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British peacekeepers exchange fire with attacker in Afghan capital

Updated:
(KABUL, Afghanistan) - A lone gunman attacked a British observation post in Afghanistan's capital, the third shooting incident involving British troops in two weeks, a spokesman for the international peacekeepers said Thursday.

No injuries were reported in Wednesday's shooting, even though rounds came close enough to leave a bullet hole in the roof of the observation post.

In Europe, meanwhile, U.N. Secretary-General Kofi Annan urged an extension of the mandate for the British-led peacekeeping force past summer _ saying too quick an exit would risk chaos for Afghanistan.

Signaling the kind of feuding threatening Afghanistan's loosely knit government, tensions flared Thursday between two of the administration's rival commanders in the north _ with one threatening to attack if his rival refused to recall tanks and troops from his territory.

Keeping peace between ethnically divided warlords, despite power and turf battles, stands as one of the largest challenges facing Afghanistan's fledgling government.

The motive for Wednesday's shooting incident was unclear and the gunman got away, officials said.

``One gunman was seen firing, and then he was seen running away, and then he fired again,'' Graham Dunlop, spokesman for the international force, said.

The shooting, like one on Feb. 20, occurred near the rocket-ruined Darulaman palace, a former residence of Afghanistan's royalty.

The most serious shooting involving peacekeepers here occurred Feb. 16, when British peacekeepers fired on a vehicle taking a pregnant woman to the hospital. The vehicle was on the streets after curfew. The woman's brother-in-law was killed.

The peacekeepers said they were returning fire. The woman denied their claim, and Afghanistan's interim administration is investigating.

Two peacekeepers involved in that shooting have since returned to Britain.

In the Feb. 20 shooting, British and Afghans on a joint patrol returned fire after coming under attack, the international force says.

The British lead an 18-country contingent of peacekeepers in Kabul, with a total force of 4,500.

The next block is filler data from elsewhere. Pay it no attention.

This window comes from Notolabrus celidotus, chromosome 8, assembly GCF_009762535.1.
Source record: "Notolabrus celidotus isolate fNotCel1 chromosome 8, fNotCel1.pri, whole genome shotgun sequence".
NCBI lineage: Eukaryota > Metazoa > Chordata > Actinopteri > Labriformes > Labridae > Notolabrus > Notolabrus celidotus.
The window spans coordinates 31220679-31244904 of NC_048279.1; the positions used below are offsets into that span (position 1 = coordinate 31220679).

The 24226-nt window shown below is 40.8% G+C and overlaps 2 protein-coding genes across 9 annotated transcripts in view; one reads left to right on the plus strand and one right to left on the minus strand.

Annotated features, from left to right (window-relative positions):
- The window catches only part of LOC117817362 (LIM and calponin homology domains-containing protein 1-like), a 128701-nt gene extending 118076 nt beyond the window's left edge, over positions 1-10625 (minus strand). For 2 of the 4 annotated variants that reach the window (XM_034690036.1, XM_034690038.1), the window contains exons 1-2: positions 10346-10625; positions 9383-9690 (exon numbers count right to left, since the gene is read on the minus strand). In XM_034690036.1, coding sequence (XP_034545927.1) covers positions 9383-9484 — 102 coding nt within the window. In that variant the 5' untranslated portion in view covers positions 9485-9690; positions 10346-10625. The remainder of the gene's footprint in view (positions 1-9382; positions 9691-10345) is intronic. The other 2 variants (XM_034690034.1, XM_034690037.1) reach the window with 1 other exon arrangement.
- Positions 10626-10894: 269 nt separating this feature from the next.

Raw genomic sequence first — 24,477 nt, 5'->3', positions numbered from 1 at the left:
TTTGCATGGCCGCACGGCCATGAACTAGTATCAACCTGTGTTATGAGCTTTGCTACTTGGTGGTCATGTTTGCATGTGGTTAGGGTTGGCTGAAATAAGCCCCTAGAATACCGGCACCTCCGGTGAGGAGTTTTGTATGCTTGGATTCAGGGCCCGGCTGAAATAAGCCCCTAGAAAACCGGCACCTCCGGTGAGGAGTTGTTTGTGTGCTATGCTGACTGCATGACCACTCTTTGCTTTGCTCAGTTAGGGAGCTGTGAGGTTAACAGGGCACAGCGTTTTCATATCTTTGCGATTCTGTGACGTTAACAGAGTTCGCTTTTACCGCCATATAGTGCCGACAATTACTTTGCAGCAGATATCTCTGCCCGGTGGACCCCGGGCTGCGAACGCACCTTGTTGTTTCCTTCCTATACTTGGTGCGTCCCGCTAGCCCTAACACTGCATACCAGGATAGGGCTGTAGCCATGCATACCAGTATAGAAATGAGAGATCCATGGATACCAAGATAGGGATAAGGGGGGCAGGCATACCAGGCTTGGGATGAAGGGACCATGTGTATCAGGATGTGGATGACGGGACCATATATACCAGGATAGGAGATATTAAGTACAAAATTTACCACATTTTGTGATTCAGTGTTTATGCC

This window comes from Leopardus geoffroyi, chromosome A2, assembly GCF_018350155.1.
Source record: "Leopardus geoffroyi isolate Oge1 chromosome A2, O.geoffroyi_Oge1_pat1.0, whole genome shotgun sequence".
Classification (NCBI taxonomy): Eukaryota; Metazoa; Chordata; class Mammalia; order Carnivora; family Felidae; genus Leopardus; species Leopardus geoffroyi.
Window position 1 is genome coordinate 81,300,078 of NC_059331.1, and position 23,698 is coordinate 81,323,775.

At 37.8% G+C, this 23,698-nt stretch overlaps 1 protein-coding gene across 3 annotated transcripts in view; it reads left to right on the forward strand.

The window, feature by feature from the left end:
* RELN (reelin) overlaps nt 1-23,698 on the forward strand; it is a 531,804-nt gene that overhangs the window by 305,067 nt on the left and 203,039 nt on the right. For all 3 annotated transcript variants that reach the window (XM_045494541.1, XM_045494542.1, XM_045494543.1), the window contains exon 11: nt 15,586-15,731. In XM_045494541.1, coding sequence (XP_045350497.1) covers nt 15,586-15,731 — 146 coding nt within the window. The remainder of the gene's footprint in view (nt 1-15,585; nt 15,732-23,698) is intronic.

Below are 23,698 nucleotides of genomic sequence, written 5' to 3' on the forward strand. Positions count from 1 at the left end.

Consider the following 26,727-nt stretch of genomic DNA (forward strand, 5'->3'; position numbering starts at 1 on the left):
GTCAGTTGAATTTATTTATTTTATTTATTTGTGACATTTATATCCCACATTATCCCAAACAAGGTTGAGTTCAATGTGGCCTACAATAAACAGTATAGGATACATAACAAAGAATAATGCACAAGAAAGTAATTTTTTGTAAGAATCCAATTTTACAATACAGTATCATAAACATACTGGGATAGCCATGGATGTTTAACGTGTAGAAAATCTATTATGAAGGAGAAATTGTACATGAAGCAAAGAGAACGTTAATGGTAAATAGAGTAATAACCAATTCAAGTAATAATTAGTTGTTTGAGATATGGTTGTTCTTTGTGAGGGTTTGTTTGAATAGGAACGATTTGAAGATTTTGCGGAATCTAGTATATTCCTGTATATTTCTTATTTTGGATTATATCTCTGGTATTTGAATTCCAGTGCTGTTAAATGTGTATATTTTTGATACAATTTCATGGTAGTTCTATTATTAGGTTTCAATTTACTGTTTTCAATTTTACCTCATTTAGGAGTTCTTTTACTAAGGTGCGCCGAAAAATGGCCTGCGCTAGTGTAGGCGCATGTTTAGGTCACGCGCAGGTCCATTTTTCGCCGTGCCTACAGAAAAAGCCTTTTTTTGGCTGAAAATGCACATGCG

They conduct joint patrols with Afghans in an attempt to provide security in the capital, shattered by two decades of relentless war.

Annan, speaking to German lawmakers in Berlin, urged nations to work for ``a sustainable peace, just as we aim to achieve sustainable development.''

The United Nations is expected to decide by April whether to extend the peacekeeping force's mandate.

Britain is seeking release from the leadership role, but no other country has yet committed to taking on the job.

In northern Afghanistan, ethnic Tajik leader Atta Mohammed accused rival Gen. Rashid Dostum, an ethnic Uzbek, of sending six tanks and dozens of troops into Shulgara, 50 miles southwest of the main northern city of Mazar-e-Sharif.

The move could not be immediately confirmed. Sporadic fighting between soldiers under the control of the two leaders has killed dozens of people in recent weeks.

Atta said he had demanded that Dostum's local commander recall his troops to a Dostum-controlled barracks in the area. If an agreement could not be reached peacefully, Atta warned, he may attack to force Dostum's troops back.

``We are trying to solve it in a brotherly way,'' Atta told The Associated Press. ``But if we cannot, then we must defend our poor people in the village.''

Atta claimed Dostum's troops were harassing Tajiks in the area. Tajiks, Uzbeks and other ethnic groups live together in the district, which is controlled by Atta.

Atta said he had informed government officials in the capital, Kabul, and U.S. special forces representatives in the north about the dispute.

Neither Dostum nor his spokesmen could immediately be reached for comment.

Both leaders are members of the U.N.-brokered interim government of Prime Minister Hamid Karzai, but relations have been rocky between the factions since coalition forces ousted the Taliban.

Earlier this week, Atta and one of Dostum's senior lieutenants signed a peace agreement in another northwestern village where fighting the week before killed at least six people.

In other developments:

_ Claims are arriving daily about the whereabouts of ex-Taliban leader Mullah Mohammed Omar, keeping U.S. search teams ``very busy, day and night,'' said Ahmed Wali Karzai, a military council member in Kandahar, Omar's former stronghold.

Some say Omar's party is in the central mountains, ``then the next day they're in Iran, then Peshawar (Pakistan),'' said Karzai, brother of new Afghan leader Hamid Karzai. No trace of the fugitive cleric has been reported found thus far.

_ Karzai headed into talks with French Prime Minister Lionel Jospin in Paris _ latest stop in the Afghan leader's foreign tours seeking cash and support for Afghanistan's rebuilding.

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